Part Five of Vent Visits
This Sunday again I got up early, left at 7am and I caught the train to Kogarah which took longer than expected because of trackwork (need I say more?). I walked along Station Street, Paine Street and Queen Victoria Street towards Connemarra Street, Bexley. There wasn’t many people or cars around but unlike when I went to Bondi the sky was clear and the weather was noticeably warmer. When I reached Connemarra Street I didn’t realize Queen Victoria Street intersects, dividing one third of the street from the rest of itself.
Naturally I turned into the obvious part of Connemarra Street and of course the wrong direction, but I did spot a few modern vents which considerably made up for the extra walk (which wasn’t very long anyway). Bexley has two vents on the heritage register both are small wire vents similar to modern unregistered vents but they have a stylish pedestal base. It would however be more accurate to say that they have one and an bit because while one vent is intact and the other has been chopped down to a stump! The intact vent was easy to find, especially helpful that it had the heritage register sign stuck on it! The vent stump, being a stump and much shorter then a vent I had walked right past it about three times before registering that it was all that was left. I was shocked! The lack of searchable information on the vents, means that I am yet to discover why such destruction has occurred.
I retraced my steps back to Kogarah Station (considering the number of stops I wanted to make that day) and caught the train to Arncliffe. The weather had considerably warmed up by now. After consulting my maps I determined the best routine would be to walk along Firth Street, Forest Road and Wickham Street towards West Botany Street (which in hindsight turns is the long way and I should have gone along Butterworth Lane, Eden Street, Eden Street and Princess Highway to West Botany Street only because the vent is located at this end of the street). The good thing about a long walk, you have the time to notice things, like that birds like to sit on top of vents. I’ve seen some in Rhodes, Lilyfield, Glebe, Bondi, Marrickville and again in Arncliffe. Perhaps they have a thing for mephitic doors?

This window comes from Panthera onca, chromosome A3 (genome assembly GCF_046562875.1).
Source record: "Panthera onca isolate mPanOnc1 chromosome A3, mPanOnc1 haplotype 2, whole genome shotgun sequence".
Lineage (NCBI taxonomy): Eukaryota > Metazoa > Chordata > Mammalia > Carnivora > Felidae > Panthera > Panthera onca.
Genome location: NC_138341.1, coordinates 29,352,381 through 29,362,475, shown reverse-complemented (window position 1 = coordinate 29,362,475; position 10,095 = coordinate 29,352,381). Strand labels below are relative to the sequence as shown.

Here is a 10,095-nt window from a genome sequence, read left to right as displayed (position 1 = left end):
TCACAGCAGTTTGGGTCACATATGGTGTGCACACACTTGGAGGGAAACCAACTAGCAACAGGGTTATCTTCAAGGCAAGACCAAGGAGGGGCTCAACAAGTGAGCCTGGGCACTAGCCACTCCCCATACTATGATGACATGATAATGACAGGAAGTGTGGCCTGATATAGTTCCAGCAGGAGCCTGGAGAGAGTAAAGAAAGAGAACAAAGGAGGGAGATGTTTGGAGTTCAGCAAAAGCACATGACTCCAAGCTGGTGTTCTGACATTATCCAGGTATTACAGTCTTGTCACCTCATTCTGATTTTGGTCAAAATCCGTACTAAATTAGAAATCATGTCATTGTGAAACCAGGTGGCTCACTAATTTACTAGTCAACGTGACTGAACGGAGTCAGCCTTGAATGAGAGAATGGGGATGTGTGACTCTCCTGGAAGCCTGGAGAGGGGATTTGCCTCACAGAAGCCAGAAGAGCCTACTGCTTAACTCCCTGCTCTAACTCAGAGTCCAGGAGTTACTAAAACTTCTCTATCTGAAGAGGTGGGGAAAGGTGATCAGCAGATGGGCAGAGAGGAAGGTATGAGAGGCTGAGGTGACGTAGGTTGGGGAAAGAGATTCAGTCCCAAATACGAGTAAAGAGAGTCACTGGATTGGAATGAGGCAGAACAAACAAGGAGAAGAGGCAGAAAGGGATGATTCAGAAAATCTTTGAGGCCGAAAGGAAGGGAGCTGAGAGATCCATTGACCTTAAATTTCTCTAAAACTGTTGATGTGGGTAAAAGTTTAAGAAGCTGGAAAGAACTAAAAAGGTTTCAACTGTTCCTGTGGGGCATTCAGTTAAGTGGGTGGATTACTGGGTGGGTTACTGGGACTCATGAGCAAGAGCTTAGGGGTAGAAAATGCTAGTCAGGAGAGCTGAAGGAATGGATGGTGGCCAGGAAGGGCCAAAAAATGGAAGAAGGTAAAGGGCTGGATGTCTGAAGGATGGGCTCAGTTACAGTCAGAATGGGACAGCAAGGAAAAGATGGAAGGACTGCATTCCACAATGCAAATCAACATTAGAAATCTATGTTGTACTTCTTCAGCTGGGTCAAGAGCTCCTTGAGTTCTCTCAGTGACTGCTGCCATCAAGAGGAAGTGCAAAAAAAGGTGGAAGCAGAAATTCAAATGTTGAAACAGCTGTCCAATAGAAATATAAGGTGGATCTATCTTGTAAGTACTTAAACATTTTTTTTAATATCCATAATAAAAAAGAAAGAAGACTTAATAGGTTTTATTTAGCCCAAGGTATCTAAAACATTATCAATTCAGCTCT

There was a motorway sign and a barbed wire fence in front of the vent or I should say where the vent once was! Again I was shocked. The difference between the Bexley ventastrophe and the Arncliffe ventastrophe is that the Arncliffe vent was an old brick masterpiece! The only existing evidence of its existence a small piece of brick wall and a already fading plaque with some information.
Looking up the Arncliffe Sewer Vent I found these two websites that go into more depth:
When I was so looking forward to seeing a brick vent, it was rather disappointing.
I walked back to Arncliffe Station and caught the train to Mascot, which required a change of trains at Wolli Creek officially the wind tunnel of Sydney! It was so windy and so cold. Of course the walk from Mascot Station to Tenterden Street, Botany did something in the way to warming me up. I walked along Bourke Road, Coward Street and all the way along Botany Road to Banksia Street and at the end turned onto Tenterden Street, Botany. Botany only has one vent on the heritage register and it is intact! Well maintained as far as I can tell from the paint job. The Botany vent was at the beginning of the street and much like the Bexley vents, it is a small metal vent with a stylish pedestal.
Stay tuned for the proposed Tour of The Great Big Fart Towers of Sydney, The City of Celebrated Stinks!